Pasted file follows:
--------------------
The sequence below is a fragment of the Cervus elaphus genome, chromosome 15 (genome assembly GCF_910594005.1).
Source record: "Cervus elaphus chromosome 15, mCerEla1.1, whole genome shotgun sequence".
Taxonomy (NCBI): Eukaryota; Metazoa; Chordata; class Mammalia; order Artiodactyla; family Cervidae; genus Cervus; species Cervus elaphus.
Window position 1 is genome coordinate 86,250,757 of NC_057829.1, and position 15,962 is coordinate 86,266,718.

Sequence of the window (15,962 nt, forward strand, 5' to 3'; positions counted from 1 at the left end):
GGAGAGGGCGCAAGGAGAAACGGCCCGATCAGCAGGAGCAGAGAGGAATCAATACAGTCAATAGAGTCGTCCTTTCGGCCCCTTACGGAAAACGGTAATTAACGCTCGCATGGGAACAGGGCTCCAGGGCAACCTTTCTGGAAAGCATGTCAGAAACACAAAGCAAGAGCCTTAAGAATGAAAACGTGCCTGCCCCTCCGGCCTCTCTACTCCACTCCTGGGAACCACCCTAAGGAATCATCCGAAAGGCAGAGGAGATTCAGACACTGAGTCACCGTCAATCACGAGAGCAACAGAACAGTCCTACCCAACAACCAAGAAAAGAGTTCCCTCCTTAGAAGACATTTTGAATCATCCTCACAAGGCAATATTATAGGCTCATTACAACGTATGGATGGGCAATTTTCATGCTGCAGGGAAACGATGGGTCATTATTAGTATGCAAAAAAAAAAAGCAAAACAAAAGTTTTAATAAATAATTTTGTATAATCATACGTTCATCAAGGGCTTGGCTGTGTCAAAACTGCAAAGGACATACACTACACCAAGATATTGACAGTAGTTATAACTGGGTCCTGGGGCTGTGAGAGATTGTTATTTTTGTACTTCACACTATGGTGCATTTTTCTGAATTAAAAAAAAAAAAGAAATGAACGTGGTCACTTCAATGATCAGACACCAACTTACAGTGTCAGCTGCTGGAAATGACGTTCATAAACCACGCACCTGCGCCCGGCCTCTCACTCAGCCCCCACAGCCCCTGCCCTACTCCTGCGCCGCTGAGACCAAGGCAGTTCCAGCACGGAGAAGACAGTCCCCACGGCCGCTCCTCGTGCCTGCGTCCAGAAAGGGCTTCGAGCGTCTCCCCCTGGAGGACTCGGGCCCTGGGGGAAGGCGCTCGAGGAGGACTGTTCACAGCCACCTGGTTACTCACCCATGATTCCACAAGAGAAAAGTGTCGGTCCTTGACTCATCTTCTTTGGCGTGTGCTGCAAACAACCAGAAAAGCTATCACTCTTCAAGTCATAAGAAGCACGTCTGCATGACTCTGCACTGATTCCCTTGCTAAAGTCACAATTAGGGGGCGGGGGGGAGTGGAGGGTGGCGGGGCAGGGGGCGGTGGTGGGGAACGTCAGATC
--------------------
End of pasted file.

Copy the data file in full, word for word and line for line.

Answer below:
The sequence below is a fragment of the Cervus elaphus genome, chromosome 15 (genome assembly GCF_910594005.1).
Source record: "Cervus elaphus chromosome 15, mCerEla1.1, whole genome shotgun sequence".
Taxonomy (NCBI): Eukaryota; Metazoa; Chordata; class Mammalia; order Artiodactyla; family Cervidae; genus Cervus; species Cervus elaphus.
Window position 1 is genome coordinate 86,250,757 of NC_057829.1, and position 15,962 is coordinate 86,266,718.

Sequence of the window (15,962 nt, forward strand, 5' to 3'; positions counted from 1 at the left end):
GGAGAGGGCGCAAGGAGAAACGGCCCGATCAGCAGGAGCAGAGAGGAATCAATACAGTCAATAGAGTCGTCCTTTCGGCCCCTTACGGAAAACGGTAATTAACGCTCGCATGGGAACAGGGCTCCAGGGCAACCTTTCTGGAAAGCATGTCAGAAACACAAAGCAAGAGCCTTAAGAATGAAAACGTGCCTGCCCCTCCGGCCTCTCTACTCCACTCCTGGGAACCACCCTAAGGAATCATCCGAAAGGCAGAGGAGATTCAGACACTGAGTCACCGTCAATCACGAGAGCAACAGAACAGTCCTACCCAACAACCAAGAAAAGAGTTCCCTCCTTAGAAGACATTTTGAATCATCCTCACAAGGCAATATTATAGGCTCATTACAACGTATGGATGGGCAATTTTCATGCTGCAGGGAAACGATGGGTCATTATTAGTATGCAAAAAAAAAAAGCAAAACAAAAGTTTTAATAAATAATTTTGTATAATCATACGTTCATCAAGGGCTTGGCTGTGTCAAAACTGCAAAGGACATACACTACACCAAGATATTGACAGTAGTTATAACTGGGTCCTGGGGCTGTGAGAGATTGTTATTTTTGTACTTCACACTATGGTGCATTTTTCTGAATTAAAAAAAAAAAAGAAATGAACGTGGTCACTTCAATGATCAGACACCAACTTACAGTGTCAGCTGCTGGAAATGACGTTCATAAACCACGCACCTGCGCCCGGCCTCTCACTCAGCCCCCACAGCCCCTGCCCTACTCCTGCGCCGCTGAGACCAAGGCAGTTCCAGCACGGAGAAGACAGTCCCCACGGCCGCTCCTCGTGCCTGCGTCCAGAAAGGGCTTCGAGCGTCTCCCCCTGGAGGACTCGGGCCCTGGGGGAAGGCGCTCGAGGAGGACTGTTCACAGCCACCTGGTTACTCACCCATGATTCCACAAGAGAAAAGTGTCGGTCCTTGACTCATCTTCTTTGGCGTGTGCTGCAAACAACCAGAAAAGCTATCACTCTTCAAGTCATAAGAAGCACGTCTGCATGACTCTGCACTGATTCCCTTGCTAAAGTCACAATTAGGGGGCGGGGGGGAGTGGAGGGTGGCGGGGCAGGGGGCGGTGGTGGGGAACGTCAGATC